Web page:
The choreographer Robert Garland will take over next year, succeeding Virginia Johnson, who was appointed by Arthur Mitchell, the company’s co-founder.
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Dance Theater of Harlem announced Thursday that its longtime artistic director, Virginia Johnson, who revived the organization’s defunct professional company after years of hiatus, would retire from that role next year. Robert Garland, the company’s resident choreographer and director of its school, has been named her successor.
It is a major passing of the baton for the company, whose co-founder, Arthur Mitchell, selected Johnson to take over for him as artistic director in 2009, giving her the task of resurrecting the company.
“My job was to bring the company back, and that’s what I did, but I’m not an artistic director,” Johnson, 72, said. “For the company to really become the full Dance Theater of Harlem that the future deserves and needs, you need someone at the helm with an artistic vision.”
Describing the vision he sees for the company, Garland, 61, referenced a quote from David Dinkins, the first Black mayor of New York City, who called the city a “gorgeous mosaic of race and religious faith, of national origin and sexual orientation.”
“Everything has its own unique identity,” Garland said, “and when they come together, it creates something that’s more beautiful.”
With Garland, Dance Theater of Harlem will remain in the hands of someone with deep roots in the organization: He was mentored early on by Mitchell, becoming a principal dancer in the company and then its first resident choreographer. In that role, Garland has created celebrated works, including “New Bach,” a homage to Balanchine with touches of African American vernacular dances, and “Higher Ground,” a ballet set to a selection of socially and politically minded songs by Stevie Wonder.
“He has got a breadth of knowledge about classical art and contemporary art and Black culture,” Johnson said of Garland. “And he expresses a need and an expectation of being appreciated for the fact of ourselves — not as exceptions — but for the fact of ourselves as individuals in the world who bring value to it.”
Johnson was a founding member of Dance Theater of Harlem, which Mitchell formed, with Karel Shook, after the 1968 assassination of the Rev. Dr. Martin Luther King Jr. to provide an entrance into classical ballet for the children in the community where he had grown up.
After 28 years as a company member, including as a principal dancer, Johnson left the organization and went on to found Pointe magazine, serving as its editor in chief for a decade.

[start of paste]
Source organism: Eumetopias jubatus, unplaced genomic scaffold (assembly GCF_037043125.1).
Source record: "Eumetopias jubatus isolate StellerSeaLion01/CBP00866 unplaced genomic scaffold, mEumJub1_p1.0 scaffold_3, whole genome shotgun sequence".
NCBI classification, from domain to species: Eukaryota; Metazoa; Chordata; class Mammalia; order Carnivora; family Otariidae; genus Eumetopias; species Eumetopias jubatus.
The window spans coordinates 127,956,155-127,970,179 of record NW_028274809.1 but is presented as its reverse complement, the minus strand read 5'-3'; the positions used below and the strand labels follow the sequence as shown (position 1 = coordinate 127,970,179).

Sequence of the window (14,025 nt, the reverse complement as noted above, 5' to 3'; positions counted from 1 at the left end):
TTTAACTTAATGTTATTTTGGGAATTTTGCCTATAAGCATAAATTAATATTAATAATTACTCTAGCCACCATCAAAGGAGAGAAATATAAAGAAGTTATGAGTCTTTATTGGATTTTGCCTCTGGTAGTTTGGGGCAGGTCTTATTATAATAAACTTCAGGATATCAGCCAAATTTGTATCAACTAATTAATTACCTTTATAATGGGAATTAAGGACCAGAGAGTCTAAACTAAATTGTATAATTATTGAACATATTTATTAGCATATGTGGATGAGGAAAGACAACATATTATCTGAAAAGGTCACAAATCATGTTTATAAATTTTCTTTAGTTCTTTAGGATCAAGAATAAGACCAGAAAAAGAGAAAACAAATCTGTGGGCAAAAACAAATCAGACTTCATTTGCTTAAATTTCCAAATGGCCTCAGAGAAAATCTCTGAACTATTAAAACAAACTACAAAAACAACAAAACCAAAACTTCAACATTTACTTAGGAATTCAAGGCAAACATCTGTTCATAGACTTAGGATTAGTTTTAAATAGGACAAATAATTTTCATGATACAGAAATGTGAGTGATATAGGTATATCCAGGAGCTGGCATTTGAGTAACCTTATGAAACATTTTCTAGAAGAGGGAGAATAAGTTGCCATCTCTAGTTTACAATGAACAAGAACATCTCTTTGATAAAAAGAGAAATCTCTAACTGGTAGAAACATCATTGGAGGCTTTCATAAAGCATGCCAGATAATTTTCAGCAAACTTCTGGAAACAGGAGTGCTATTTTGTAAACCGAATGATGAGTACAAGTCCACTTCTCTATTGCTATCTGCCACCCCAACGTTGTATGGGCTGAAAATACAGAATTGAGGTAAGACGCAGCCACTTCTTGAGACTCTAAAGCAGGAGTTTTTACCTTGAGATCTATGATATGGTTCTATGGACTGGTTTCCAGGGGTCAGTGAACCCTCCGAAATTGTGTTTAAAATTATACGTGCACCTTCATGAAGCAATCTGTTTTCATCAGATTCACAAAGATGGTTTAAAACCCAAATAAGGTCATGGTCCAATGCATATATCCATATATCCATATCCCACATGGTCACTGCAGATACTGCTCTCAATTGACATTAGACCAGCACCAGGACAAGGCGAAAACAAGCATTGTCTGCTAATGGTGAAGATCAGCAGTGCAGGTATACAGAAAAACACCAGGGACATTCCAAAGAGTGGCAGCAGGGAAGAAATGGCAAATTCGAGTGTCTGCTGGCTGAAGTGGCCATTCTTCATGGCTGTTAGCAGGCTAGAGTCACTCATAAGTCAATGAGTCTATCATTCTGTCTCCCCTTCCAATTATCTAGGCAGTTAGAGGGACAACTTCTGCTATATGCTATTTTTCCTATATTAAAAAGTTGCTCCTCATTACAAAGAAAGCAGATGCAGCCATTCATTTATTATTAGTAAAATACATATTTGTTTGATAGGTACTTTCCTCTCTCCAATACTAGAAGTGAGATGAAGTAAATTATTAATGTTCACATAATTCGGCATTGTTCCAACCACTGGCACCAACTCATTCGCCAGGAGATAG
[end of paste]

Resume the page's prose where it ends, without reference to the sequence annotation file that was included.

When Mitchell asked her to take his place at the organization, which had suspended its company because of mounting debt, Johnson was wary, she said. She took the job, knowing that it would not be easy to reestablish a ballet company, which had been on a hiatus for about five years, during a recession. When the company started performing again, in 2012, after an eight-year pause, it had been reduced to 18 dancers, from 44.
In 2018, Johnson was a creator of the Equity Project, a program dedicated to advancing racial equity in ballet companies.
Johnson said she had initially planned to retire from the position a couple of years ago, but then the pandemic hit and the performing arts were faced with enormous challenges.
Now, though, Dance Theater of Harlem is on more stable footing. When Garland becomes artistic director next year on July 1, he will be overseeing the company at a much more flush time than when Johnson took over. Last year, the company received the biggest gift in its history: a $10 million donation from the philanthropist MacKenzie Scott.
Garland, who plans to continue choreographing for Dance Theater of Harlem and other companies, said his ambitions also included re-establishing a connection with the dance community in Brazil, where Mitchell had considered founding a dance company and school before he settled on Harlem. Garland said he also hoped to expand the company ranks a bit. (When he becomes artistic director, Tai Jimenez, a former Dance Theater of Harlem principal, will become director of the organization’s school. Johnson will become artistic director emerita.)
A mentee of Mitchell, the first Black principal dancer at New York City Ballet, Garland is also a devotee of George Balanchine, City Ballet’s founding choreographer, imbuing his own works with that tradition.
“I will never, ever let go of our Balanchine roots,” Garland said. “That is something to me that’s a nonnegotiable in terms of our artistic legacy and cultural background.”